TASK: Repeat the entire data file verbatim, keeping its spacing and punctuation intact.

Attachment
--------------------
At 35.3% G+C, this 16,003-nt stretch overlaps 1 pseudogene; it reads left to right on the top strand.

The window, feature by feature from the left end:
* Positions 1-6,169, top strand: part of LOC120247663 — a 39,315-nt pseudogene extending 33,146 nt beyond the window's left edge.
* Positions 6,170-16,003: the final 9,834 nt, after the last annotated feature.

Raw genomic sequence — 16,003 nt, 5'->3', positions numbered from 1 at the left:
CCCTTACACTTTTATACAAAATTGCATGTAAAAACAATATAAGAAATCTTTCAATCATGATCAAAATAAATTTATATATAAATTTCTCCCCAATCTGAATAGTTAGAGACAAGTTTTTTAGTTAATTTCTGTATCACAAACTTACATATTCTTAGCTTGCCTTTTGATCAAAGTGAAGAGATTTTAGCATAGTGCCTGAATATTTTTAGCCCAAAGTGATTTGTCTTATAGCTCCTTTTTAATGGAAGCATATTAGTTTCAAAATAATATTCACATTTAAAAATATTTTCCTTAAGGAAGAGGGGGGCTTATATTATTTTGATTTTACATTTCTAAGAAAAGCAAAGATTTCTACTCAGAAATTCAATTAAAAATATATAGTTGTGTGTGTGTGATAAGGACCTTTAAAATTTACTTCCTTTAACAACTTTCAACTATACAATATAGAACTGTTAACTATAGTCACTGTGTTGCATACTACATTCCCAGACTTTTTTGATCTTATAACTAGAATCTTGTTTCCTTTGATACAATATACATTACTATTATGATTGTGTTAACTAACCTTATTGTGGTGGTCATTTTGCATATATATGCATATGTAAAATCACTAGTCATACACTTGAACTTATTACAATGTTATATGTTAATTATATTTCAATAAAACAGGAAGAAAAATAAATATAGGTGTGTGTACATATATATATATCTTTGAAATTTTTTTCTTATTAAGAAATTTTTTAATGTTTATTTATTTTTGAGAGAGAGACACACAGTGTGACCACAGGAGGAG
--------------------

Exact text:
At 35.3% G+C, this 16,003-nt stretch overlaps 1 pseudogene; it reads left to right on the top strand.

The window, feature by feature from the left end:
* Positions 1-6,169, top strand: part of LOC120247663 — a 39,315-nt pseudogene extending 33,146 nt beyond the window's left edge.
* Positions 6,170-16,003: the final 9,834 nt, after the last annotated feature.

Raw genomic sequence — 16,003 nt, 5'->3', positions numbered from 1 at the left:
CCCTTACACTTTTATACAAAATTGCATGTAAAAACAATATAAGAAATCTTTCAATCATGATCAAAATAAATTTATATATAAATTTCTCCCCAATCTGAATAGTTAGAGACAAGTTTTTTAGTTAATTTCTGTATCACAAACTTACATATTCTTAGCTTGCCTTTTGATCAAAGTGAAGAGATTTTAGCATAGTGCCTGAATATTTTTAGCCCAAAGTGATTTGTCTTATAGCTCCTTTTTAATGGAAGCATATTAGTTTCAAAATAATATTCACATTTAAAAATATTTTCCTTAAGGAAGAGGGGGGCTTATATTATTTTGATTTTACATTTCTAAGAAAAGCAAAGATTTCTACTCAGAAATTCAATTAAAAATATATAGTTGTGTGTGTGTGATAAGGACCTTTAAAATTTACTTCCTTTAACAACTTTCAACTATACAATATAGAACTGTTAACTATAGTCACTGTGTTGCATACTACATTCCCAGACTTTTTTGATCTTATAACTAGAATCTTGTTTCCTTTGATACAATATACATTACTATTATGATTGTGTTAACTAACCTTATTGTGGTGGTCATTTTGCATATATATGCATATGTAAAATCACTAGTCATACACTTGAACTTATTACAATGTTATATGTTAATTATATTTCAATAAAACAGGAAGAAAAATAAATATAGGTGTGTGTACATATATATATATCTTTGAAATTTTTTTCTTATTAAGAAATTTTTTAATGTTTATTTATTTTTGAGAGAGAGACACACAGTGTGACCACAGGAGGAG